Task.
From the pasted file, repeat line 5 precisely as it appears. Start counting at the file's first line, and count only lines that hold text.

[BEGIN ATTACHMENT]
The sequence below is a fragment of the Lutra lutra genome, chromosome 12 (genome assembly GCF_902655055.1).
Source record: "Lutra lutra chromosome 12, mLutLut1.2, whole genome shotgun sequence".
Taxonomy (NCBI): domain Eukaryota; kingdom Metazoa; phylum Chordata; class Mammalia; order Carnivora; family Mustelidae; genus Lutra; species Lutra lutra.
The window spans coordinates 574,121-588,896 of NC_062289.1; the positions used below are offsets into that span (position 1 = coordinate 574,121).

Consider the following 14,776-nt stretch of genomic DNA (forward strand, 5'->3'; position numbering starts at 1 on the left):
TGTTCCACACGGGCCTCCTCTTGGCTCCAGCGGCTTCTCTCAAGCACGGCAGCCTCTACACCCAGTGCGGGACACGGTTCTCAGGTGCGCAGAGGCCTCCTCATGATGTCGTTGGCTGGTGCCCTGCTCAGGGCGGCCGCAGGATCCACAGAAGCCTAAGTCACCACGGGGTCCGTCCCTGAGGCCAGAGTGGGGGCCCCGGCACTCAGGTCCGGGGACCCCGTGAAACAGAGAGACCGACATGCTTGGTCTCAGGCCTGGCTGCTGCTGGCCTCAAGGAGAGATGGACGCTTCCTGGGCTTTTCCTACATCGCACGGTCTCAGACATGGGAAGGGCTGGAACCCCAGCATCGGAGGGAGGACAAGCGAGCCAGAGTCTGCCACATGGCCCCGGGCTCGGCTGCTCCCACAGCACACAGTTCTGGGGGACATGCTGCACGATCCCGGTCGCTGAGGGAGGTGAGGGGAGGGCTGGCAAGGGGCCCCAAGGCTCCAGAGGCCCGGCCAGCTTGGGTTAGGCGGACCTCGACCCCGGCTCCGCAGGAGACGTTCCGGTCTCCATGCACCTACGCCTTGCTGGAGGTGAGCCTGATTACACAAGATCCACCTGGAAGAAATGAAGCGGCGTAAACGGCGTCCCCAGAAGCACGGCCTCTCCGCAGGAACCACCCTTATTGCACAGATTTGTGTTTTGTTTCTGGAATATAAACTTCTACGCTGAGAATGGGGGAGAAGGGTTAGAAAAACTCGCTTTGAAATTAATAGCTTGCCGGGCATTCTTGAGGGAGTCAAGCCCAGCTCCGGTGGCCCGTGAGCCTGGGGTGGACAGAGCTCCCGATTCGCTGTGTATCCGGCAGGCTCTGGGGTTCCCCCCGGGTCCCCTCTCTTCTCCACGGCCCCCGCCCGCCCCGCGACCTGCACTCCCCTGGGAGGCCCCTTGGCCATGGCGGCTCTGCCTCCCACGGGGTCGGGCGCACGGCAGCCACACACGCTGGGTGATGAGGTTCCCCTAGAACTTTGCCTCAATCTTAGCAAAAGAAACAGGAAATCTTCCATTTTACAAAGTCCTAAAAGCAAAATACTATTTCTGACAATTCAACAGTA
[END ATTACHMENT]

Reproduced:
Consider the following 14,776-nt stretch of genomic DNA (forward strand, 5'->3'; position numbering starts at 1 on the left):